Living with loved ones suffering from alcohol addiction is hard. The relationship is often rocky, and many times turns sour because of frequent fights.
Thankfully, your loved ones were convinced to join a support group called Alcoholics Anonymous (or AA). Now that they’re on the journey to recovery, you want to support them but don’t know how. Also, what if you want to learn the best practices in dealing with them?
Actually, you’re not alone. Many families of people suffering from substance abuse also need help in dealing with their loved ones. For that reason, there is also a support group designed just for you. It’s called Al-Anon.
Take note that if you have relatives attending AA meetings, you are not required to be a member of Al-Anon. Joining is completely voluntary, just like in AA. But if you need the help of people facing the same challenges as you, it’s a good idea to join an Al-Anon group.
Just like AA, Al-Anon is a 12-step group. It follows a set of 12 principles that help you manage your relationship with your loved ones.
Before going to your first Al-Anon meeting, keep these tips in mind.
Strive to be yourself
It’s normal to feel a bit uncomfortable at first, especially if it’s your first time to join a 12-step support group. Everyone started out just like you.
As soon as you arrive at the meeting place, ease yourself in and feel at home. Trust that other members are there to help you and make you feel welcome in the group.
When you talk to people in the group, be your true self. Don’t pretend to be someone you’re not. Otherwise, you won’t be able to share your experiences well or learn from others effectively.
Connect with the facilitators
If it’s your first time, try having a conversation with the facilitators. This is a great way to ease the awkwardness that you may feel in your first meeting. Also, you’ll have an idea what happens in each meeting and what the group is all about.
They may also let you talk to long-time members. That way, you can be comfortable with the group easily.
It’s okay if you’re not religious
It’s a fact that Al-Anon and its 12 steps have lots of spiritual components. But you do not have to be religious to attend the meetings. There are even non-believers who join Al-Anon and other similar 12-step groups.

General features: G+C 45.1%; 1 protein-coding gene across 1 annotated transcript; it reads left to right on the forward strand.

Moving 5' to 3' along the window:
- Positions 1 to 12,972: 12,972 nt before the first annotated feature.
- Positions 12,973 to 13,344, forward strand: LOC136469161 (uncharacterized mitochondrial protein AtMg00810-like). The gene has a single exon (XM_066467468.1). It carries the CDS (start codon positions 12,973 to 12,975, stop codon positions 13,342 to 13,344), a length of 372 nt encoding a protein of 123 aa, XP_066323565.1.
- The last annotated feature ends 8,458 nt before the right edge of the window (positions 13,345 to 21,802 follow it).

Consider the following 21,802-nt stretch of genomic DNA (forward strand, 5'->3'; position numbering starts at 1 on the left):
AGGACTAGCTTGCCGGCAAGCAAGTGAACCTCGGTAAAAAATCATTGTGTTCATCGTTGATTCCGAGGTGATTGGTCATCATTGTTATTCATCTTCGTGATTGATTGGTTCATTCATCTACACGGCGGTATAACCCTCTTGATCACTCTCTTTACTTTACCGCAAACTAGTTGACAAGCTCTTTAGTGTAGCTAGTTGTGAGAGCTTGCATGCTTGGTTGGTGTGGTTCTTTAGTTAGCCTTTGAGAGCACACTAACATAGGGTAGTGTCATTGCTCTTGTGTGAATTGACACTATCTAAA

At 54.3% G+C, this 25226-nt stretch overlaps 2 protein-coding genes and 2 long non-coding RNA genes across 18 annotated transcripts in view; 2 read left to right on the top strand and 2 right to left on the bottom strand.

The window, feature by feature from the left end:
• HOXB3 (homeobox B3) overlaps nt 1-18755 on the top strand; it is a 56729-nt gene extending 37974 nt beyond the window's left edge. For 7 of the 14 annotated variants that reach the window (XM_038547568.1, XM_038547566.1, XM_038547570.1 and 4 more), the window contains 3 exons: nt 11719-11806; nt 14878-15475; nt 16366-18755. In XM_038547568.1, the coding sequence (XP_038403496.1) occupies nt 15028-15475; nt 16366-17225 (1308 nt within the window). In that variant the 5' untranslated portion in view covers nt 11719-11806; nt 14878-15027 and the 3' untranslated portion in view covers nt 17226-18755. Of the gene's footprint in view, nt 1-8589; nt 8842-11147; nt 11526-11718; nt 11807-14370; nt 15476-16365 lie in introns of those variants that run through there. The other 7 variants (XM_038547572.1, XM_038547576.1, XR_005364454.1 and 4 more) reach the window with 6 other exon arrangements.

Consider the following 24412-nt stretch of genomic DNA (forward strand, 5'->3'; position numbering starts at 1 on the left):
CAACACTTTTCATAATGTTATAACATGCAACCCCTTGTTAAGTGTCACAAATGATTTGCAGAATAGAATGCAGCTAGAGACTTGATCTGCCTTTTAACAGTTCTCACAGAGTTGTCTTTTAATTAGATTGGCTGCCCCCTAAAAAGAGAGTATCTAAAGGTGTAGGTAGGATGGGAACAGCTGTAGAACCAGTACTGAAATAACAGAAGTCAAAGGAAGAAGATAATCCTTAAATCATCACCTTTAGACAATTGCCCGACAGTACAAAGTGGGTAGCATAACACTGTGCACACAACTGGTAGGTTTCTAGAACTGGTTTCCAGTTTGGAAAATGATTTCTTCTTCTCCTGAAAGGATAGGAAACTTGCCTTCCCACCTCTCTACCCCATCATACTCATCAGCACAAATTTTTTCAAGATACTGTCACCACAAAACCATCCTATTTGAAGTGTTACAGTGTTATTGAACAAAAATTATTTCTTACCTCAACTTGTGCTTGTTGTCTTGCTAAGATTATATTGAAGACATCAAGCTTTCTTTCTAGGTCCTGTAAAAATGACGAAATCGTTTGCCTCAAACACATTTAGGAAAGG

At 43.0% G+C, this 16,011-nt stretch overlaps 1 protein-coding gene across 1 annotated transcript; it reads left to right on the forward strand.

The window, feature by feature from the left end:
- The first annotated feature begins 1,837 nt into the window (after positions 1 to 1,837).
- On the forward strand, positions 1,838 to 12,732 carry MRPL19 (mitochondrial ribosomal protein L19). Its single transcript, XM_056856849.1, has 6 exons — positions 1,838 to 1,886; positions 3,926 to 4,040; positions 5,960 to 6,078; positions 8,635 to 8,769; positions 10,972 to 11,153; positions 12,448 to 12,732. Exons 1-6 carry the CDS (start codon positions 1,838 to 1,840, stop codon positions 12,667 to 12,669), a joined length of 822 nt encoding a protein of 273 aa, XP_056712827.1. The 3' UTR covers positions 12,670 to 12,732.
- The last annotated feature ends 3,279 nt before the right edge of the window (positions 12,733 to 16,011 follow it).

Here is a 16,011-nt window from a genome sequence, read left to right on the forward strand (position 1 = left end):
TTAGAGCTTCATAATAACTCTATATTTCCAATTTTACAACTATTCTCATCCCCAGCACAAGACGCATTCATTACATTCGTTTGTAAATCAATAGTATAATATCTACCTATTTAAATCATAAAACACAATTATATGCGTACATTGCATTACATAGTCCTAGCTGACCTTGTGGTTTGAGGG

The only requirement to join Al-Anon is that you have loved ones who are suffering from alcohol addiction. The desire to help them recover is a big plus.
Find things that you and your fellow members have in common
Each family has a different experience with their loved ones. That’s pretty normal, but you may feel out of place because of these differences.
Remember, though, that the point of joining Al-Anon meetings is to learn from your fellow members. For that to happen, you have to find common ground with them.
Instead of focusing too much on the differences of your experiences, look for things that you can relate with. The more you focus on common ground, the more you feel that you’re not alone in your journey.
Over time, finding common ground would be easier. With that, you would bond better with your fellow members.
Don’t feel pressured to share everything about you right away
You can share only a few things in your first meeting. No one would compel you to share all the fine details of your experience living with a loved one suffering from substance abuse.
Instead, listen more to the stories of your fellow members. Certainly, you can learn a thing or two from what they have to say.
Listen well to whomever is talking
Learning from others involves active listening. Hearing what a person shares is not enough; pay full attention to what he says. Avoid talking to your seatmates when someone is speaking to the group.
By listening intently, you can build better relationships with your fellow members. Also, you will make them feel that you value their stories.
Do not interrupt the person speaking
Some people have this tendency to comment on everything they hear from others. Don’t be like that, especially when a person is sharing with everyone in the group. Just listen to them. You will have your turn soon enough.
Also, after the person is done talking, avoid the urge to offer unsolicited advice. The goal of each person sharing is to let everyone in the group know where they’re coming from. If someone would ask for advice, it’s usually the facilitators who would intervene.
Avoid intentionally missing parts of the meeting
Some people have a bad habit of coming late and leaving early. Al-Anon values punctuality, too, so it’s wise to respect each other’s time. Make it a habit to come in a little early, and finish the meeting before you leave. That way, you won’t miss anything important.
Also, if you’re punctual, it means that you take the meetings seriously. If anything is important to you, you’ll make time for it.
Don’t get turned off when they mention God or a higher power
More often than not, the spiritual side of Al-Anon would show up. In fact, it is part and parcel of the 12 steps. But that doesn’t mean you cannot participate if you don’t believe in God.
Instead, you can consider your Al-Anon group itself to be the “higher power.” The important thing is recognizing something greater than yourself that will help you live peacefully with your loved ones.
Go for a snack or coffee with others after the meeting
Some members may invite you for a cup of coffee or to grab a bite after the meeting. It’s a great idea to go with them, as you can build your support network much more easily through socializing. You could also make great friends with some members just through conversations over coffee.